Friday, July 20, 2007


Lord Conrad Black's dogsbody, David Frum, is back from his tour of Old Europe and ready to speak truth to power:

Prosecutors convicted my friend and former employer on four of 13 counts. They lost on their accusations of "racketeering" and on their claims of a scheme of a vast fraud involving tens of millions of dollars. They won on charges involving smaller transactions worth a total of some $3.5 million, plus one count of obstruction justice [sic]. The obstruction charge was based on videotape of Black removing boxes of papers from his Toronto office after he lost entry to those offices. Prosecutors had not yet served Black with notice to leave the papers - and nobody has ever suggested that anything in them related to this trial - but the grainy security camera footage sure looked bad.

These convictions represent bad news for Conrad Black, obviously, but something less than a resounding victory for the prosecution. Now comes sentencing and appeal.

And notice something: although the prosecution lost on 9 counts, they are asking that Conrad Black be sentenced as if they had won.

[Long-ass quote from The Star which doesn't remotely suggest that prosecutors are asking that Connie be sentenced for any count on which he wasn't convicted. The article points out that Black faces up to 35 years on the four counts he was convicted of, and the United States is only seeking 30.]

Same thing as was done to Scooter Libby: win on one thing - then demand that the judge act as if you had won on everything. Here's my question: If (as seems more than possible) Black defeats the remaining fraud counts on appeal, will a US judge really contemplate sending him to prison to punish him for removing from his office personal papers of no ultimate relevance to a criminal case?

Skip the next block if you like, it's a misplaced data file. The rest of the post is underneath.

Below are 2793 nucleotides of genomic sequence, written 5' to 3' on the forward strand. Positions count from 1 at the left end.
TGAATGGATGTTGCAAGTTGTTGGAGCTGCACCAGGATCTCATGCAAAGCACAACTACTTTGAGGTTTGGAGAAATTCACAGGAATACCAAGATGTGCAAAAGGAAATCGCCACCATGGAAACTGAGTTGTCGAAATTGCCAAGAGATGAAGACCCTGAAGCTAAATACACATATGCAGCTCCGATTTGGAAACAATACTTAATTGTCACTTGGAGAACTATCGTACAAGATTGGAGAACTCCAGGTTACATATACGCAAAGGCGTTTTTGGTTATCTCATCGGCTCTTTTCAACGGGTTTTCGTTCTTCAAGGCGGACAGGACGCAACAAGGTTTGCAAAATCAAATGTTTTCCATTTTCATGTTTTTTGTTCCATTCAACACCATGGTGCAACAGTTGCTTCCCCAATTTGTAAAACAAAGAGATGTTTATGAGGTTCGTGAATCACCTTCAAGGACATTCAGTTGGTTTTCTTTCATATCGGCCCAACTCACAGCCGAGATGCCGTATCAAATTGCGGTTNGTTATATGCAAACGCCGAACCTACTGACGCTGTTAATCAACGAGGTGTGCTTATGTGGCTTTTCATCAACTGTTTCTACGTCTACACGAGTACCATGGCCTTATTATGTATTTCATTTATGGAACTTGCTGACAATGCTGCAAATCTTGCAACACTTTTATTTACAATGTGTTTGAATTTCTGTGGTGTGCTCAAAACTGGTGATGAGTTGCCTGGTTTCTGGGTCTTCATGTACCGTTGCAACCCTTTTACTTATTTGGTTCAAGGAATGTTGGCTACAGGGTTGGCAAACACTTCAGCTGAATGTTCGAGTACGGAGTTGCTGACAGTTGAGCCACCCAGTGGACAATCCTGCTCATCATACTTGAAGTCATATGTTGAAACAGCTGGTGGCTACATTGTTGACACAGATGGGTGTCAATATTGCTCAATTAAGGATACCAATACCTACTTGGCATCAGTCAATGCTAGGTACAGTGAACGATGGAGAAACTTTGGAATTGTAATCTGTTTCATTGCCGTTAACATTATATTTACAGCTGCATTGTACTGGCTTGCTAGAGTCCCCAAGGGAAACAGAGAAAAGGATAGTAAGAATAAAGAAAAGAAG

I realize Frum is just a dumb Canuck, but even he should understand that fraud and obstruction of justice aren't "one thing." Likewise, Scooter Libby was convicted of three different things: two counts of perjury, one count of obstruction of justice in a grand jury investigation and one count of making false statements to federal investigators.

Frum also seems to believe that the judge will be sentencing Connie after his appeal is concluded, and thus will be contemplating a sentence based solely on the obstruction verdict. Doesn't work that way, Davey. (Frum's reasoning also suggests that he believes Black's conviction for obstruction will stand.)

Also amusing is Frum's apparent belief that Black's not such a bad guy because he only defrauded Hollinger shareholders of $3.5 million instead of "tens of millions" of dollars. By Frum's reasoning, a murderer should go free if the state fails to prove he's a serial killer.

We are entering in a new era, one in which conservatives consistently cry that the American justice system is biased against wealthy, well-connected white men who can actually afford a level playing field against the power of the state. In reality, the playing field isn't even level, given Bush Justice's illegal efforts to give the rich and Republican the home court advatage.

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